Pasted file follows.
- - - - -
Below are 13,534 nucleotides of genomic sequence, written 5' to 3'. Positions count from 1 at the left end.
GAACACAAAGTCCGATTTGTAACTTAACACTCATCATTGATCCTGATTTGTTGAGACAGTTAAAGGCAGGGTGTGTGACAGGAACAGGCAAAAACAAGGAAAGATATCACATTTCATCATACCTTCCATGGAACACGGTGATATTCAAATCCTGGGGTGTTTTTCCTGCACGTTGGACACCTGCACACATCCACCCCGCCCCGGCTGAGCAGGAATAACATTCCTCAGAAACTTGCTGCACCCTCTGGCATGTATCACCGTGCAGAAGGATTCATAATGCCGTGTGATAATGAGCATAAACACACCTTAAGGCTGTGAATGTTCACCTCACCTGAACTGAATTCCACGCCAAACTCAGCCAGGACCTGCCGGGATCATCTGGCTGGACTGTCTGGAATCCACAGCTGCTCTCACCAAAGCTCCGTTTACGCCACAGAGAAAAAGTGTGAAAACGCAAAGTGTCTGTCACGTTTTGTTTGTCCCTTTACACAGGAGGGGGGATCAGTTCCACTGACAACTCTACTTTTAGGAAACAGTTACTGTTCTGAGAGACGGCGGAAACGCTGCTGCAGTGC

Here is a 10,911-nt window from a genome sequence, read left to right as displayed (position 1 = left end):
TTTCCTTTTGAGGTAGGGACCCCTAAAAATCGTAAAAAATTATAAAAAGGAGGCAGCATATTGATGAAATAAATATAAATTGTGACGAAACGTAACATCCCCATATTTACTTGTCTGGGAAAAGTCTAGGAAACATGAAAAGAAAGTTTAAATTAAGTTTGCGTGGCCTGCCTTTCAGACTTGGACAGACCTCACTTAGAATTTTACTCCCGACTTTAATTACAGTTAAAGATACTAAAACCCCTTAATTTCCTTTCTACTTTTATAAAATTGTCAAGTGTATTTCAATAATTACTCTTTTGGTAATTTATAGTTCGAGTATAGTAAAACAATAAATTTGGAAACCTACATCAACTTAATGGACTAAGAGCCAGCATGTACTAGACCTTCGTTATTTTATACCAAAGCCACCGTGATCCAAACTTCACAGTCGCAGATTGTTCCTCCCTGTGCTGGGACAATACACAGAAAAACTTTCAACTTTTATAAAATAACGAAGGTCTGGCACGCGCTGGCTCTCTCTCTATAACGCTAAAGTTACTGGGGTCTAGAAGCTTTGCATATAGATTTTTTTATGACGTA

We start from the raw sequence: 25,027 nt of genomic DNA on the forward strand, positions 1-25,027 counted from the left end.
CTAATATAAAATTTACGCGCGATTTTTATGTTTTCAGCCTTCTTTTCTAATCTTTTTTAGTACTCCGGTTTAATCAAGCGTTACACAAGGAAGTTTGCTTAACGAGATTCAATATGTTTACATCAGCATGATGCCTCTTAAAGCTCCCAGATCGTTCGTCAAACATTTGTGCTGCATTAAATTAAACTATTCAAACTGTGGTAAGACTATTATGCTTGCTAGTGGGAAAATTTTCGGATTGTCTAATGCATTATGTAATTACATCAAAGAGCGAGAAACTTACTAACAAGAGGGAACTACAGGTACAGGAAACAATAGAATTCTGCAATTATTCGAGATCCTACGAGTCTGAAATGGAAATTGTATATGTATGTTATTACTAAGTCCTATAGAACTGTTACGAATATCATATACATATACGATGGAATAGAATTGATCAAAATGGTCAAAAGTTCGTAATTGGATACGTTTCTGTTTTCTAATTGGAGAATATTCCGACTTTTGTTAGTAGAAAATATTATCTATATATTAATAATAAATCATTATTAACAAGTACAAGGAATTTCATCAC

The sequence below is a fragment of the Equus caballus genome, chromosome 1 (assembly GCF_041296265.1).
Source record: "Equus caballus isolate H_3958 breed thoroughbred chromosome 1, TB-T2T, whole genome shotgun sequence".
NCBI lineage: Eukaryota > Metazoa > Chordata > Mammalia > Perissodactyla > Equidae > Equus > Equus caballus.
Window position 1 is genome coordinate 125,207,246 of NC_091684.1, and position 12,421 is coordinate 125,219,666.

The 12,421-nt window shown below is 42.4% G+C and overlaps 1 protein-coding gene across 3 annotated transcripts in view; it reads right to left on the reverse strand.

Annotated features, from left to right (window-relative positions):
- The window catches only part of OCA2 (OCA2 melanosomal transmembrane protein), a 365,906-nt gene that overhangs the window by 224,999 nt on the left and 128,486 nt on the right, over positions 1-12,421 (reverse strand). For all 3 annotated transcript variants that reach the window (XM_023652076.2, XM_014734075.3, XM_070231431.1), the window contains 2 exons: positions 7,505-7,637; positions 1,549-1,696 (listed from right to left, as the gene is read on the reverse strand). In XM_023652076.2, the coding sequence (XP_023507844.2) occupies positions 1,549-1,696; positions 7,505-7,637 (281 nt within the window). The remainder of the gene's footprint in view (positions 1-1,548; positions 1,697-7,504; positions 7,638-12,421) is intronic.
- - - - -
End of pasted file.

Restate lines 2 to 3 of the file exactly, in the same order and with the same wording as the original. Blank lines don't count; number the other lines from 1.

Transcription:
GAACACAAAGTCCGATTTGTAACTTAACACTCATCATTGATCCTGATTTGTTGAGACAGTTAAAGGCAGGGTGTGTGACAGGAACAGGCAAAAACAAGGAAAGATATCACATTTCATCATACCTTCCATGGAACACGGTGATATTCAAATCCTGGGGTGTTTTTCCTGCACGTTGGACACCTGCACACATCCACCCCGCCCCGGCTGAGCAGGAATAACATTCCTCAGAAACTTGCTGCACCCTCTGGCATGTATCACCGTGCAGAAGGATTCATAATGCCGTGTGATAATGAGCATAAACACACCTTAAGGCTGTGAATGTTCACCTCACCTGAACTGAATTCCACGCCAAACTCAGCCAGGACCTGCCGGGATCATCTGGCTGGACTGTCTGGAATCCACAGCTGCTCTCACCAAAGCTCCGTTTACGCCACAGAGAAAAAGTGTGAAAACGCAAAGTGTCTGTCACGTTTTGTTTGTCCCTTTACACAGGAGGGGGGATCAGTTCCACTGACAACTCTACTTTTAGGAAACAGTTACTGTTCTGAGAGACGGCGGAAACGCTGCTGCAGTGC

Here is a 10,911-nt window from a genome sequence, read left to right as displayed (position 1 = left end):